Unvaccinated individuals are still leading hospitalizations for COVID-19 in Santa Barbara County, with most of the admissions coming from the 50-to-64 age group, according to a report delivered last week to the Board of Supervisors.
Public Health Department Director Van Do-Reynoso said of the 112 patients admitted to hospitals for COVID-19 symptoms in August, 95 were unvaccinated compared to 10 who were vaccinated.
“So what this tells us is that the vaccines are effective in keeping people out of the hospital, keeping people free … of serious illness leading to hospitalization,” Do-Reynoso told supervisors on Sept. 14.
Hospital admission numbers also showed the disease is striking younger unvaccinated people, who are generally in better health, and older vaccinated people, who are generally more at risk due to other health conditions.
Do-Reynoso said the median age of admissions for unvaccinated patients was 52½, while the median age for vaccinated individuals was 80.
She also provided data on vaccination rates by ZIP codes that showed her department’s outreach efforts concentrated on areas with low rates have been producing results.
But while numbers for such things as new cases, active cases and hospitalizations are showing declines, Do-Reynoso said it’s premature to think about lifting mask mandates.
She said the current new case rate of 17 per 100,000 population means COVID-19 is still widespread in the community, and public health officials may not consider lifting the mask mandate until the rate reaches somewhere around four cases per 100,000.
“So I think the takeaway is that while … COVID-19 is widespread in our community, we would be hesitant to lift such an order,” Do-Reynoso said. “But we are keeping our eyes [on it] and considering when that metric would be, and it would be using the now-retired tier system where we are in the yellow.”
But Board Chairman and 4th District Supervisor Bob Nelson said despite the narrative that unvaccinated people are driving the spread, County Public Health Officer Dr. Henning Ansorg said vaccinated people are transmitting the virus.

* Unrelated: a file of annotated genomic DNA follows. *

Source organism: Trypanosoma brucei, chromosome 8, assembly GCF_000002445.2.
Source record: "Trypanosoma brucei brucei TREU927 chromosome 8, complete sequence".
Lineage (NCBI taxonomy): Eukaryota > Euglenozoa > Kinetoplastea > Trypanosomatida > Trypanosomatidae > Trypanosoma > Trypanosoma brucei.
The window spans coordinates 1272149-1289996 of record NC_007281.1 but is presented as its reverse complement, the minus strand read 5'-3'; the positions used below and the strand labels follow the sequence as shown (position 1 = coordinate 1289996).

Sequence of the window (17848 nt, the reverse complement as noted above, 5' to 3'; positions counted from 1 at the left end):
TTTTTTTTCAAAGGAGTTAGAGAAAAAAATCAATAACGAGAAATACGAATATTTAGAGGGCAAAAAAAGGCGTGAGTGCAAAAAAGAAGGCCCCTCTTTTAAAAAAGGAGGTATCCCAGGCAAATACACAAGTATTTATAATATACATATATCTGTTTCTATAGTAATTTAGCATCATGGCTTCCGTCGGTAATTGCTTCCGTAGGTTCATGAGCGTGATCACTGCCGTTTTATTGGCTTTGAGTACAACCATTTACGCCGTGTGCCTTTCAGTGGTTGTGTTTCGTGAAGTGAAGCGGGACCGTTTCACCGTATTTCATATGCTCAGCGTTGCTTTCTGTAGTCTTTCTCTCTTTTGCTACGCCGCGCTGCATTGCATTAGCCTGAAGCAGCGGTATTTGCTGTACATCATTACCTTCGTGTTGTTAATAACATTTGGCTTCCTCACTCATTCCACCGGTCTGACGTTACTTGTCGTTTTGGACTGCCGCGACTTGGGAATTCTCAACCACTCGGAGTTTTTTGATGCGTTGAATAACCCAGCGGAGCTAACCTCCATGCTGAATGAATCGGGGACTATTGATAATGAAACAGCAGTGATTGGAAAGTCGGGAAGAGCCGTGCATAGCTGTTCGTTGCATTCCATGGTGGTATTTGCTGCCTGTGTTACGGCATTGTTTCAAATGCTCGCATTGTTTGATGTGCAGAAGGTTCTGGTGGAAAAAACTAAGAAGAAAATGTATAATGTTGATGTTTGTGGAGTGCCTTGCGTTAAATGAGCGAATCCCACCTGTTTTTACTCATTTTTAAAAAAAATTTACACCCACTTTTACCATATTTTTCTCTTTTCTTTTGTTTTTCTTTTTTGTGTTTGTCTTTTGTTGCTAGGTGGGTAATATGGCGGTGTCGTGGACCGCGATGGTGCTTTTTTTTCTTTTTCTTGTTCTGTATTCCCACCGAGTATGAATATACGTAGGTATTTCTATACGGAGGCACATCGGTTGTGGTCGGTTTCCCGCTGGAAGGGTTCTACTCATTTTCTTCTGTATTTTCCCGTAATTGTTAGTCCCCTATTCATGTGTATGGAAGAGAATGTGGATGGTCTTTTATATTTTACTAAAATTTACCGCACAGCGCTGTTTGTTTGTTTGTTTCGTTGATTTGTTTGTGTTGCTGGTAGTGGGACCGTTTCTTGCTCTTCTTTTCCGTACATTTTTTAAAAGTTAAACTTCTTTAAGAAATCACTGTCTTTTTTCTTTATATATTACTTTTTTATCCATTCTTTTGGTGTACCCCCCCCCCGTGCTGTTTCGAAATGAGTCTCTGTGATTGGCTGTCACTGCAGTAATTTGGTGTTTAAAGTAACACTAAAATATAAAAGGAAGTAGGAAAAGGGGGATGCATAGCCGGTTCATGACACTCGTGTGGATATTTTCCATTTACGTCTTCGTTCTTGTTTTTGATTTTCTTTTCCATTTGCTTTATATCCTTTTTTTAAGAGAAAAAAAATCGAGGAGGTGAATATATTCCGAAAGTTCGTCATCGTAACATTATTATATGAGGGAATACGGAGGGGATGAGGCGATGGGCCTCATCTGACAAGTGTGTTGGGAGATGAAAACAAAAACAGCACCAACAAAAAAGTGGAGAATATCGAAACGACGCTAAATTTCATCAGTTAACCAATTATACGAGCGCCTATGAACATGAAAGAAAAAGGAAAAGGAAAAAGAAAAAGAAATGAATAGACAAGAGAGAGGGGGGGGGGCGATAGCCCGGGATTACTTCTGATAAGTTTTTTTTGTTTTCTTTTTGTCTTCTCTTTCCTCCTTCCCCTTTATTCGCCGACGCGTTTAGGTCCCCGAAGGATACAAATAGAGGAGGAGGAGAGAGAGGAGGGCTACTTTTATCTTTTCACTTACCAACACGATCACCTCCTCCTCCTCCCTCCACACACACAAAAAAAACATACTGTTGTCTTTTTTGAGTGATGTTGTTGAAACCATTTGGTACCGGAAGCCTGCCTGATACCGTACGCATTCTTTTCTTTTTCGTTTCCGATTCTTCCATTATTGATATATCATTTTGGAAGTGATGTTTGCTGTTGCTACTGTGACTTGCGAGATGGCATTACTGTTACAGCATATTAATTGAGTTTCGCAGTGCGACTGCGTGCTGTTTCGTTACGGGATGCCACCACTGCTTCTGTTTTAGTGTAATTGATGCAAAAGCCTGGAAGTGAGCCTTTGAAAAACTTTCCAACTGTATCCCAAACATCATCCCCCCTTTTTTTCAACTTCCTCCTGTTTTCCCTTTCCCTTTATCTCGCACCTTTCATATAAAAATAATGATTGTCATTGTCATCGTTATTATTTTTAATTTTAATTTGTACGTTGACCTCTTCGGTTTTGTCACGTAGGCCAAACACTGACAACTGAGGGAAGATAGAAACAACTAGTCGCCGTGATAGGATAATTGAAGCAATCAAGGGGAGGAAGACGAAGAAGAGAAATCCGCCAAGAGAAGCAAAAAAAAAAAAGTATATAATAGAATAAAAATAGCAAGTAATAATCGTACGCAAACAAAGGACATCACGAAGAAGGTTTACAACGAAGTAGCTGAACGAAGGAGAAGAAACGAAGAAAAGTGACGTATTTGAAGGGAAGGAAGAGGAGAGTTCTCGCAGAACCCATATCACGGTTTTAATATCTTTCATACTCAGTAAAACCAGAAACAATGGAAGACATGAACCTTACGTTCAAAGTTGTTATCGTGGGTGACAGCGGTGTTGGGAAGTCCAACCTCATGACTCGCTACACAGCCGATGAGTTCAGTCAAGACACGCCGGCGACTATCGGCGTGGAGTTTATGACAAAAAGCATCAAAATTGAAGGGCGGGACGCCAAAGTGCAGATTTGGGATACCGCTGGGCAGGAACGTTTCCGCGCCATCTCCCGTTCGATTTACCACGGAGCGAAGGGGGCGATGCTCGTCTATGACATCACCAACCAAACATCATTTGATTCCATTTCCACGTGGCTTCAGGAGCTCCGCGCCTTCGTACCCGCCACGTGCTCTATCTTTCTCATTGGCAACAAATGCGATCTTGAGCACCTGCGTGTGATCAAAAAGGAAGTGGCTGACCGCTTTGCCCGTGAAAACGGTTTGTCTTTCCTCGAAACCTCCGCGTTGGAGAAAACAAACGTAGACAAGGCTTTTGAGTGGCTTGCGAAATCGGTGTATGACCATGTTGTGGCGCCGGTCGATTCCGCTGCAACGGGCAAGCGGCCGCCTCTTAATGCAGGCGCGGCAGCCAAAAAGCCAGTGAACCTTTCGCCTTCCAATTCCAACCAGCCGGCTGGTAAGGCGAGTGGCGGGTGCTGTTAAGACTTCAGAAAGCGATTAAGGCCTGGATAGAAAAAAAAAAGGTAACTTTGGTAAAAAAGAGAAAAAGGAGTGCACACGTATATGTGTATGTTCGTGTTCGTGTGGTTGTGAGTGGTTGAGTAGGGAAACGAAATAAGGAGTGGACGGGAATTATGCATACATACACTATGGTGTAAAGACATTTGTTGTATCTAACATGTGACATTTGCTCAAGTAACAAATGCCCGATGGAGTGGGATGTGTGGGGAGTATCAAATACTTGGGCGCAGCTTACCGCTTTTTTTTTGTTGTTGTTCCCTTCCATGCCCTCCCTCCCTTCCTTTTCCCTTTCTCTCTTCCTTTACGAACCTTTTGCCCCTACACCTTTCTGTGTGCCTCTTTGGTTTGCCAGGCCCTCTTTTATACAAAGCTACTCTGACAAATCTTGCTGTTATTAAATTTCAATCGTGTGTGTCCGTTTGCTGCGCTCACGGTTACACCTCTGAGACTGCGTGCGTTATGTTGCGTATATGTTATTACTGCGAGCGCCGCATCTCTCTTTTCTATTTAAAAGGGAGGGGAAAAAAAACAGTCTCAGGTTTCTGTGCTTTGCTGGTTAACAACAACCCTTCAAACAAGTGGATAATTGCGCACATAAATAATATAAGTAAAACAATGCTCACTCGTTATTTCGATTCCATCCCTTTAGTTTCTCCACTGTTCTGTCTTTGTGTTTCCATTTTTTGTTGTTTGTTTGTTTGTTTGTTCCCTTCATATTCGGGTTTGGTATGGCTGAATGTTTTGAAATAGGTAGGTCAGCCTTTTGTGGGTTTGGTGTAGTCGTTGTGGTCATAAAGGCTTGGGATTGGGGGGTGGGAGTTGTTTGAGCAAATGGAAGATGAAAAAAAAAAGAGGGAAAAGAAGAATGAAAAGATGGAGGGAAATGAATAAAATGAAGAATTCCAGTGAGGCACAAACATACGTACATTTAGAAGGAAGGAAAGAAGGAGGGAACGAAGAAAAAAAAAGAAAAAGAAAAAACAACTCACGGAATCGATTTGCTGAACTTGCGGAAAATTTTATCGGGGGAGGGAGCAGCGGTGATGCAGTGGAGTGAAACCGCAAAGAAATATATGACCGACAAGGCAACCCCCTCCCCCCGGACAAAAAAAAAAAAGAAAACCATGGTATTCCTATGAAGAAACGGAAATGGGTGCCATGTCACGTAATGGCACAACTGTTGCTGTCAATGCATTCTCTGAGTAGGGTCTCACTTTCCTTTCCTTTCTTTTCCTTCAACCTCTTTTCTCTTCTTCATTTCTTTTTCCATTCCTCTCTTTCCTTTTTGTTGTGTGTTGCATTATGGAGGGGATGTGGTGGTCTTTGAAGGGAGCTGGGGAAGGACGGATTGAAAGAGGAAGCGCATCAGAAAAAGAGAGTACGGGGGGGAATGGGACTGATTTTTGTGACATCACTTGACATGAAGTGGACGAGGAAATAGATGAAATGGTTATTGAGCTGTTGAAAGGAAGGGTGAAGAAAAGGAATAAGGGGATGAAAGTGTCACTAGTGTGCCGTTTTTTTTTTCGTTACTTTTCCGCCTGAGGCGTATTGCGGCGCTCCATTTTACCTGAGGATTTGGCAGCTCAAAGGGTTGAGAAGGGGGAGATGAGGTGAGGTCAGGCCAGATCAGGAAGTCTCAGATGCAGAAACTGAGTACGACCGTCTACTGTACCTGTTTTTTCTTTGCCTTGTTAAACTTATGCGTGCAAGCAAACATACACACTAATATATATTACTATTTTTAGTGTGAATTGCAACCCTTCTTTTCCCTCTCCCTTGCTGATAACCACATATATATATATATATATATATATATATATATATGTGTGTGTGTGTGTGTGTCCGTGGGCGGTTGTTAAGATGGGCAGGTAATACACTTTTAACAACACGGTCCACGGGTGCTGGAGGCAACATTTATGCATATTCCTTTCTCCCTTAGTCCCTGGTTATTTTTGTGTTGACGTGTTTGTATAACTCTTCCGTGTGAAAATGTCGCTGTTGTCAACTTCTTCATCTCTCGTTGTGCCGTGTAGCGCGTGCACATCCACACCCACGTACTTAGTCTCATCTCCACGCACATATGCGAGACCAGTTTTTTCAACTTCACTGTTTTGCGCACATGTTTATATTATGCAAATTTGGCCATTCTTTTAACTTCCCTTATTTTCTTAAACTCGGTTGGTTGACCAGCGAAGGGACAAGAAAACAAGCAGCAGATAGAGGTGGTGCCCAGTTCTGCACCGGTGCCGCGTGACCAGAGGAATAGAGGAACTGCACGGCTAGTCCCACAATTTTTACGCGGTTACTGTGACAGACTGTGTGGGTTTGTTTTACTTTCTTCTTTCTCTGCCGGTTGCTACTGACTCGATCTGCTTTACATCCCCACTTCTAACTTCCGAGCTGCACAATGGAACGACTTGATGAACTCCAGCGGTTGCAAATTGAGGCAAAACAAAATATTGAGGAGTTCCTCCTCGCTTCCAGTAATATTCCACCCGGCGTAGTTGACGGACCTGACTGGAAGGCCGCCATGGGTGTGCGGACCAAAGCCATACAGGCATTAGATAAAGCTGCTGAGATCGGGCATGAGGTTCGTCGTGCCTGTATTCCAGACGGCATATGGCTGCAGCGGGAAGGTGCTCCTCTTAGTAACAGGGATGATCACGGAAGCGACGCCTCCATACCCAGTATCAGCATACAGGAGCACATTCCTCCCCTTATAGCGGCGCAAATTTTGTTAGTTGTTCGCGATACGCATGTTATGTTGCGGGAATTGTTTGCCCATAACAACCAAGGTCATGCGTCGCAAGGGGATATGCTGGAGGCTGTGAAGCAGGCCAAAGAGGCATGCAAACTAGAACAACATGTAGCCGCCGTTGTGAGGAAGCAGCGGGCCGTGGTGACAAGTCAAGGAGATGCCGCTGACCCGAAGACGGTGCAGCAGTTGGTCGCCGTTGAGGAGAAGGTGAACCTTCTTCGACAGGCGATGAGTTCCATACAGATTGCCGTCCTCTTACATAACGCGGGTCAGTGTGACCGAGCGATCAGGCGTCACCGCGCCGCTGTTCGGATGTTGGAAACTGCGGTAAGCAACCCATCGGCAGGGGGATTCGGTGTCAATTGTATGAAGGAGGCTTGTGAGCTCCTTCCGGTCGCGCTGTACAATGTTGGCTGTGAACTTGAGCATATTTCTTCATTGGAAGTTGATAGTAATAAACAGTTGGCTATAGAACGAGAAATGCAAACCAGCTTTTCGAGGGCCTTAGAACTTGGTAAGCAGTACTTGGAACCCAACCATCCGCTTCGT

“Even when we’re all vaccinated, COVID is with us. This has gone endemic, not pandemic, at this point,” Nelson said, comparing it to influenza, not in severity but how it will exist as a public health issue in the future.
He said demonizing people who choose not to get vaccinated is not a good strategy, and making that choice is an individual decision between a person and that person’s doctor and family.
“I don’t see … this massive thing where the people who are unvaccinated are the ones who are all causing the spread,” Nelson said. “I don’t see it in the numbers. I’ve seen that they’re the ones who take hospital beds, and potentially that’s a public health crisis.”
He said he would prefer to err on the side of giving the public a choice when it comes to vaccinations.
First District Supervisor Das Williams said he understood Nelson’s sentiments, but he pointed out there is a big difference between 95 unvaccinated people and 10 vaccinated people being hospitalized.
“So if you want to reduce your chances of ending up in the hospital by 90%, getting vaccinated is a good idea,” he said.
Supervisors also got answers to questions about testing raised by public speakers at previous meetings, although the technical complexity prompted one supervisor to ask pathologist, microbiologist and lab director Dr. Stewart W. Comer for a summary of takeaways.
“I think that the key message is one of PCR technology is not perfect but it is absolutely the commercial gold standard that’s available, and it’s the most commonly utilized testing methodology for all upper respiratory viruses, including the original SARS-CoV-1, Ebola, etc.,” Comer said.
“The second item is … the indeterminate rate, as it applies to Santa Barbara County, is exceedingly low," he said, referring to inaccurate test results. "It is not high. So that, I think, is extremely important to recognize.”
He said the third point is the PCR test works for both symptomatic and asymptomatic individuals, adding that SARS-CoV-2 is unique in that people can be symptomatic with either high or low viral loads and those with the disease can test negative one day and positive the next.